Author: Shelly Frank, PhD
On January 20th of this year, the first COVID-19 case was confirmed in the U.S., igniting public health and economic crises beyond our imaginations and which continue to plague us. With the growing number of cases here far exceeding other countries—even at their peak contamination rates, including China and the totality of the European union—we are continually faced with innumerable uncertainties that are causing more Americans to struggle with anxiety and/or depression than any other prior point in our history (Anxiety and Depression Association of America, 2020).
Questions like, “When can we go back to work?”, “Will I even have a job when this is over?”, and “How and when will I ever be able to date again?” are common drivers of worry, despair, stress, and even fear.
Life can easily feel out of control, especially for individuals who are already vulnerable to mood, anxiety, and other problems related to emotion regulation deficits. Moreover, with prolonged isolation associated with social distancing guidelines, and stimulus overload from the daily media bombardment about the pandemic, it’s not surprising that clinicians are seeing a surge in mental health problems (Garfin, Silver, & Holman, 2020).
When I first taught this course at the end of 2019, my goal was simple: to help broaden non-dialectical behavior therapy (DBT) therapists’ ability to enhance their practice—and thus, their ability to help their clients—with practical skills for improving self-regulation, relationships, communication, and ability to cope with everyday stressors. With the onset and intensification of the global pandemic and, more recently, the social unrest stemming from systemic racial inequities and inexcusable loss of Black lives, DBT skills have never been more needed—not just for our clients, but for ourselves as well.
Three things that perpetually challenge us these days, particularly related to living through a pandemic, are:
- Pervasive and often overwhelming uncertainty
- The inherent loss of control that comes with our future being dependent on the whim of a novel virus
- The innumerable losses associated with our previous way of life. And this can have a high cost.
For example, I’ve seen many patients have significant setbacks because of something as basic as the inability to go to the gym now. Exercise is a common mainstay of mood stability and stress reduction for depressed and anxious individuals, and when our daily routines are suddenly shifted and we don’t have easy access to both the structured exercise environment and the social exposure it affords us, clients can easily become depressed and start experiencing notable disruptions in basic self-care and activities of daily living.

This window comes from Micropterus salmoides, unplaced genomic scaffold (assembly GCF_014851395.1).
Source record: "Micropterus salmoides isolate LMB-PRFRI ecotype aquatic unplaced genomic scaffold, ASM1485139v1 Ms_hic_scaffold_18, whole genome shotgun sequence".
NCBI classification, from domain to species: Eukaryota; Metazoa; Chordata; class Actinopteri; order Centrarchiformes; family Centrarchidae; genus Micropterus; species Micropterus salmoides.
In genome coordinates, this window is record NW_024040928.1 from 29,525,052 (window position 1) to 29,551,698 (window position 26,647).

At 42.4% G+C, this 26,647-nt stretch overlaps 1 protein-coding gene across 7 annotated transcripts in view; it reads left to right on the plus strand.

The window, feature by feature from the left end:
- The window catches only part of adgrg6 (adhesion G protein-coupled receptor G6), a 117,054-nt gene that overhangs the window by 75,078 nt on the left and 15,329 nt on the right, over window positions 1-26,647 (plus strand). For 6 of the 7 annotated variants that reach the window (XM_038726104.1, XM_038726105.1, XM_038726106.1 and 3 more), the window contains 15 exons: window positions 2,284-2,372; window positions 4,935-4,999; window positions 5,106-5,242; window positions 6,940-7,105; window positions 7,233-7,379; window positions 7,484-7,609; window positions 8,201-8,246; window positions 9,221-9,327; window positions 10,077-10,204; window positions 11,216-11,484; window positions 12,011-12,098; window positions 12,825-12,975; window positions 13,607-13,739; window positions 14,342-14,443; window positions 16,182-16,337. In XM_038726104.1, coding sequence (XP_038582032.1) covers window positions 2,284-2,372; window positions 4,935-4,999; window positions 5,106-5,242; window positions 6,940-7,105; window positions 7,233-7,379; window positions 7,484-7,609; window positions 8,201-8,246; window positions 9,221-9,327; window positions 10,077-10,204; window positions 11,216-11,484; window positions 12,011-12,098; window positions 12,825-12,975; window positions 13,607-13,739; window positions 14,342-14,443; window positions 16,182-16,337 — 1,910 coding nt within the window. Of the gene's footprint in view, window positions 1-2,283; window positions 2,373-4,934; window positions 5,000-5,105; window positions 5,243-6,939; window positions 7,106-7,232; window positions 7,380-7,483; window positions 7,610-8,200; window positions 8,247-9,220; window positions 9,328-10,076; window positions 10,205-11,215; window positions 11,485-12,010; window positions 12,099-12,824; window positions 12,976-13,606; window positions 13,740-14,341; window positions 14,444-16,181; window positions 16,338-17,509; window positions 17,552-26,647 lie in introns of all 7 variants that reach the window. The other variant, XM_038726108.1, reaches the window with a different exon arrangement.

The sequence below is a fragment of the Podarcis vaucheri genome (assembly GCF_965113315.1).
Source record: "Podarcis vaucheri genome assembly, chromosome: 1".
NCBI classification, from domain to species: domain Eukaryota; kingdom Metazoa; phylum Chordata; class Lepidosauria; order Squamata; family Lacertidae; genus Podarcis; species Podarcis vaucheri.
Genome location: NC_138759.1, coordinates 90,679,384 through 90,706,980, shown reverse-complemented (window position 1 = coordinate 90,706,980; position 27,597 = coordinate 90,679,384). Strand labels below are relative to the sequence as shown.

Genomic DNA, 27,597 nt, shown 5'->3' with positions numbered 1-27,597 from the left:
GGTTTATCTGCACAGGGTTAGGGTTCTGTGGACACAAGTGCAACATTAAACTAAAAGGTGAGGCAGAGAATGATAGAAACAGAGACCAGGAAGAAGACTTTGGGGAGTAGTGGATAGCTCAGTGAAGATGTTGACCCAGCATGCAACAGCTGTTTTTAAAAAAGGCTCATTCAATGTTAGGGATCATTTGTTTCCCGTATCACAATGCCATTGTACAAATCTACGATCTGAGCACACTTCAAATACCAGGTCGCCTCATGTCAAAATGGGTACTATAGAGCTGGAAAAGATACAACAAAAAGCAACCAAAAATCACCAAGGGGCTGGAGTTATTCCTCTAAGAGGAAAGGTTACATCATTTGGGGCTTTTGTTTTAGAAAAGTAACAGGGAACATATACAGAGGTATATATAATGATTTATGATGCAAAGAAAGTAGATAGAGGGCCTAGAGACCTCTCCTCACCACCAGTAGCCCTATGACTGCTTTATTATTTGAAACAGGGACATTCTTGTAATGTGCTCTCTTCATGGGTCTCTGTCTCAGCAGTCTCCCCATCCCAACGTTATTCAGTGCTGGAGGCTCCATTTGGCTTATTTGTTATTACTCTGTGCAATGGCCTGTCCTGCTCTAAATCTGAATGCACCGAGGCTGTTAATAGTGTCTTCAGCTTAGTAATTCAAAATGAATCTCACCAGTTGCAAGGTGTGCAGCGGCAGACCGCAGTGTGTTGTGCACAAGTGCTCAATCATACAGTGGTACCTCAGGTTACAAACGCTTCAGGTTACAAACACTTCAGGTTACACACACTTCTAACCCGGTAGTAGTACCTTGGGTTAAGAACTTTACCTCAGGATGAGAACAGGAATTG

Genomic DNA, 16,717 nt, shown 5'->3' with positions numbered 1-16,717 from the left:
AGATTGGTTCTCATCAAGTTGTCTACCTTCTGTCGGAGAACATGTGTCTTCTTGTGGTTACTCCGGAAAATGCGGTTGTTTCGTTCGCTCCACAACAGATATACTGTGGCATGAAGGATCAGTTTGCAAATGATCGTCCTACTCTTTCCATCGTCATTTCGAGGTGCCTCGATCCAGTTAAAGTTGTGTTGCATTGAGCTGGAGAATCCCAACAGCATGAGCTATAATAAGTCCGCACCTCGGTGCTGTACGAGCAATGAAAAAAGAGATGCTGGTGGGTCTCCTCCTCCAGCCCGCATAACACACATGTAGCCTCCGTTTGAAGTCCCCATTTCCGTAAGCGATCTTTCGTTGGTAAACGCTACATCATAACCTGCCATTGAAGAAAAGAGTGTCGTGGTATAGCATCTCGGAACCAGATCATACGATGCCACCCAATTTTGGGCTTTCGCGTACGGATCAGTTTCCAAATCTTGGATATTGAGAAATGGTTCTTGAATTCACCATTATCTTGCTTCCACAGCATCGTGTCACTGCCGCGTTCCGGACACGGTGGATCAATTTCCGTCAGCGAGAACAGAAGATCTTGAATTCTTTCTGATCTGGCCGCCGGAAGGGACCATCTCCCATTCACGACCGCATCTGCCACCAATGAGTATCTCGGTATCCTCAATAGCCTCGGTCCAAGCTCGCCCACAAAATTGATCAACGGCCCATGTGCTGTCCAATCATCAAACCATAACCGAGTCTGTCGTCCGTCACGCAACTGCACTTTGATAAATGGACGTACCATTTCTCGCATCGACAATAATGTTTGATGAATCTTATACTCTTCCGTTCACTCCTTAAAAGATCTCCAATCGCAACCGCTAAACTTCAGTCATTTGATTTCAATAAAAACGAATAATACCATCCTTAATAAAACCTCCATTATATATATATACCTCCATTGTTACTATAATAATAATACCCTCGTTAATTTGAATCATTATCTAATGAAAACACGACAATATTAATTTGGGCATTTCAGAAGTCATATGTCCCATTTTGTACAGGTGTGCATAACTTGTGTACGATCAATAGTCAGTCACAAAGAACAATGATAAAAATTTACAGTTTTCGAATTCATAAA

Similar triggers include extreme anger and shaming reactions from people who withdraw from us on the street or in a store if we are not able to stay six-feet-safe. For clients who struggle with negative schemas and various forms of avoidance—key treatment targets for trauma survivors—this can elicit a cascade of self-critical thoughts, flashbacks, and heightened fear states, all of which can contribute to mood instability and even self-harm.
We all are faced with constant reminders of how drastically different our lives are now, compared to just a few months ago:
- businesses are boarded up (some permanently)
- store shelves are empty
- free access to activities, places, and goods is on hold indefinitely
It’s not surprising that statistics on mental health problems are steadily rising.
Fortunately, there are things we can do to cope more effectively with the “new normal,” both for ourselves and for our clients. Something as basic as a five-minute daily mindfulness practice can help us be more present and aware so we can consciously turn toward painful emotions (rather than avoid them!) and actively choose to live within our values, despite the many challenges that now characterize our way of life.
Learning how to “ride” emotional waves as we encounter triggers, rather than get hijacked by our limbic systems, can help us weather the storm—no matter how long it lasts.
Developing “coping kits” of go-to skills and things we can do to manage distress and self-soothe can help us tolerate uncertainty, grieve the losses of pre-pandemic living, and improve our ability to self-regulate—thereby mitigating anxiety- and mood-related problems.
Also, learning how to identify and effectively express our emotional and interpersonal needs can help us build and maintain healthier relationships, even with social distancing in place—a vital component of combating despair and building resilience to mood-related problems. Finally, all of these skills and practices combined, can lead to increased psychological flexibility, a core process underlying mental health and wellbeing (Hayes & Hofmann, 2018).